distance of 4218.70 feet; thence North 23° 34’ East for a distance of 400.0 feet to a point on the Southerly boundary of the right-of-way of Spaw Boulevard; thence South 66° 26’ East along the said right-of-way boundary for a distance of 100.0 feet; thence South 23° 34’ West for a distance of 400.0 feet; thence North 66° 26’ West for a distance of 100.0 feet to the point of beginning, being a portion fo the E.J. Foley Donation Land Claim No. 40 in Section 30, Township 25 South, Range 13 West of the Willamette Meridian, Coos County, Oregon. EXCEPTING THEREFROM that portion hertofore sold to John W. Hoffman and Dana R. Hoffman, husband and wife, more particularly described as follows: A portion of Lot 15, Block 4, Roosevelt Boulevard Park (unrecorded plat), Coos County, Oregon, more particularly described as follows: Beginning at a point in the E.J. Foley Donation Land Claim No. 40 in Section 30, Township 25 South, Range 13 West of the Willamette Meridian, Coos County, Oregon, from which point the iron pipe at the Southwest corner of said Section 30 bears South 52° 41’ West a distance of 4218.78 feet; thence North 23° 34’ East for a distance of 120 feet to an iron pipe; thence South 66° 26’ East 89 feet, more or less, to an iron pipe; thence North 23° 34’ East for a distance of 280 feet, more or less, to an iron pipe located on the Southerly boundary of the right-of-way of Spaw Boulevard; thence South 66° 26’ East along said right-of-way boundary of Spaw Boulevard for a distance of 11 feet; thence South 23° 34’ West for a distance of 400 feet, more or less, to an iron pipe; thence North 66° 26’ West for a distance of 100 feet to the point of beginning, being a portion of the E.J. Foley Donation Land Claim No. 40 in Section 30, Township 25 South, Range 13 West of the Willamette Meridian, Coos County, Oregon. Both the beneficiary and the trustee have elected to sell the said real property to satisfy the obligations secured by said Trust Deed and a Notice of Default has been recorded pursuant to Oregon Revised Statutes 86.735(3); the default for which the foreclosure is made is Grantor’s failure to pay when due, the following sums: 9 PYMTS FROM 11/10/12 TO 07/10/13 @ 607.00 $5,463.00 9 L/C FROM 11/25/12 TO 07/25/13 @ 30.35 $273.15 Sub-Total of Amounts in Arrears:$5,736.15 PLUS EVIDENCE THAT REAL ESTATE TAXES ARE CURRENT. Together with any default in the payment of recurring obligations as they become due. ALSO, if you have failed to pay taxes on the property, provide insurance on the property or pay other senior liens or encumbrances as required in the note and Trust Deed, the beneficiary may insist that you do so in order to reinstate your account in good standing. The beneficiary may require as a condition to reinstatement that you provide reliable written evidence that you have paid all senior liens or encumbrances, property taxes, and hazard insurance premiums. These requirements for reinstatement should be confirmed by contacting the undersigned Trustee. The street or other common designation if any, of the real property described above is purported to be: 91542 SPAW LN, COOS BAY, OR 97420 The undersigned Trustee disclaims any liability for any incorrectness of the above street or other common designation. By reason of said default, the beneficiary has declared all sums owing on the obligation secured by said Trust Deed immediately due and payable, said sums being the following, to wit: Principal $40,274.37, together with interest as provided in the note or other instrument secured from 03/10/13, and such other costs and fees are due under the note or other instrument secured, and as are provided by statute. WHEREFORE, notice is hereby given that the undersigned trustee will, on December 5, 2013, at the hour of 10:00 A.M. in accord with the Standard Time, as established by ORS 187.110, INSIDE THE MAIN LOBBY OF THE COOS COUNTY COURTHOUSE, 250 N. BAXTER, COQUILLE , County of COOS, State of OREGON, (which is the new date, time and place set for said sale) sell at public auction to the highest bidder for cash the interest in the said described real property which the Grantor had or had power to convey at the time of execution by him of the said Trust Deed, together with any interest which the Grantor or his successors in interest acquired after the execution of said Trust Deed, to satisfy the foregoing obligations thereby secured and the costs and expenses of sale, including a reasonable charge by the trustee. Notice is further given that any person named in O.R.S.86.753 has the right, at any time prior to five days before the date last set for the sale, to have this foreclosure proceeding dismissed and the Trust Deed reinstated by pay-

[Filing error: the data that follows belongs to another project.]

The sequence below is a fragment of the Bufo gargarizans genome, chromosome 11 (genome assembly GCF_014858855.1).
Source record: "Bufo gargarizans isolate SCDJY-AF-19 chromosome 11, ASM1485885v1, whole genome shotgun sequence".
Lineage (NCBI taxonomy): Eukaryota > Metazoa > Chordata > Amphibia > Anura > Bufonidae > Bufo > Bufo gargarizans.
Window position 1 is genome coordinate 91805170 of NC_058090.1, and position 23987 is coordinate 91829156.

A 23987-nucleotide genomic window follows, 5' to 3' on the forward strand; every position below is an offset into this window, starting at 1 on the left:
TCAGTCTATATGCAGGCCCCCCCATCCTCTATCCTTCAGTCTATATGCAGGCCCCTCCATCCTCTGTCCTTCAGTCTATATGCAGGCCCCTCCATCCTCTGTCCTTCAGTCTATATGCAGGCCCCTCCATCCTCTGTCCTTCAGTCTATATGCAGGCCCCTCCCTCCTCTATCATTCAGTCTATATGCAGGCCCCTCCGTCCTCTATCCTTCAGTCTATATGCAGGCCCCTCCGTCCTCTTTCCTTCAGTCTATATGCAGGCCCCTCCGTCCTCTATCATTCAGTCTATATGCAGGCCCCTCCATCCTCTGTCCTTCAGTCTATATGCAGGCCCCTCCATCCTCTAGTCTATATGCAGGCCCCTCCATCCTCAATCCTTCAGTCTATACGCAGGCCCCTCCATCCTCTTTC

ment to the beneficiary of the entire amount then due (other than such portion of the principal as would not then be due had no default occurred) and by curing any other default complained herein that is capable of being cured by tendering the performance required under the obligation of the Trust Deed, and in addition to paying said sums or tendering the performance necessary to cure the default, by paying all costs and expenses actually incurred in enforcing the obligation and Trust Deed, together with trustee’s and attorney’s fees not exceeding the amounts provided by said ORS 86.753. It will be necessary for you to contact the undersigned prior to the time you tender reinstatement or payoff so that you may be advised of the exact amount, including trustee’s costs and fees, that you will be required to pay. Payment must be in the full amount in the form of cashier’s or certified check. The effect of the sale will be to deprive you and all those who hold by, through and under you of all interest in the property described above. In construing this notice, the masculine gender includes the feminine and the neuter, the singular includes the plural, the word “grantor” includes any successor in interest to the grantor as well as any other person owing an obligation, the performance of which is secured by said Trust Deed, and the words “trustee” and “beneficiary” include their respective successors in interest, if any. The Beneficiary may be attempting to collect a debt and any information obtained may be used for that purpose. If the Trustee is unable to convey title for any reason, the successful bidder’s sole and exclusive remedy shall be the return of monies paid to the Trustee, and the successful bidder shall have no further recourse. If available, the expected opening bid and/or postponement information may be obtained by calling the following telephone number(s) on the day before the sale: (714) 480-5690 or you may access sales information at w w w. t a c fo r e c l o s u r e s . c o m / s a l e s DATED: 07/25/13 CHRISTOPHER C. DORR, OSBA # 992526 By CHRISTOPHER C. DORR, ATTORNEY AT LAW DIRECT INQUIRIES TO: T.D. SERVICE COMPANY FORECLOSURE DEPARTMENT 4000 W. Metropolitan Drive Suite 400 Orange, CA 92868 (800) 843-0260 TAC# 966315 PUB: 10/17/13, 10/24/13, 10/31/13, 11/07/13 PUBLISHED: The World- Ocober 17, 24, 31 and November 07, 2013 (ID-20240351) IN THE CIRCUIT COURT FOR THE STATE OF OREGON IN AND FOR THE COUNTY OF COOS Case No. 12CV0860 SUMMONS BY PUBLICATION CITIMORTGAGE, INC., its successors in interest and/or assigns, Plaintiff, v. MARY E. ALARCON AKA MARY ELLEN ALARCON; MORTGAGE ELECTRONIC REGISTRATION SYSTEMS INC., SOLELY AS NOMINEE FOR CITIBANK, N.A.; STATE OF OREGON; WESTERN MERCANTILE AGENCY, INC.; AND OCCUPANTS OF THE PREMISES, Defendants. TO THE DEFENDANTS: MARY E. ALARCON AKA MARY ELLEN ALARCON: In the name of the State of Oregon, you are hereby required to appear and answer the complaint filed against you in the above-entitled Court and cause on or before the expiration of 30 days from the date of the first publication of this summons. The date of first publication in this matter is October 03, 2013. If you fail timely to appear and answer, plaintiff will apply to the above-entitled court for the relief prayed for in its complaint. This is a judicial foreclosure of a deed of trust in which the plaintiff requests that the plaintiff be allowed to foreclose your interest in the following described real property: LOTS 18, 19 AND THE WEST 10 FEET OF LOT 20, BLOCK 5, MIDLAND ADDITION TO NORTH BEND, COOS COUNTY, OREGON Commonly known as: 2164 State Street, North Bend, Oregon 97459. NOTICE TO DEFENDANTS: READ THESE PAPERS CAREFULLY! A lawsuit has been started against you in the above-entitled court by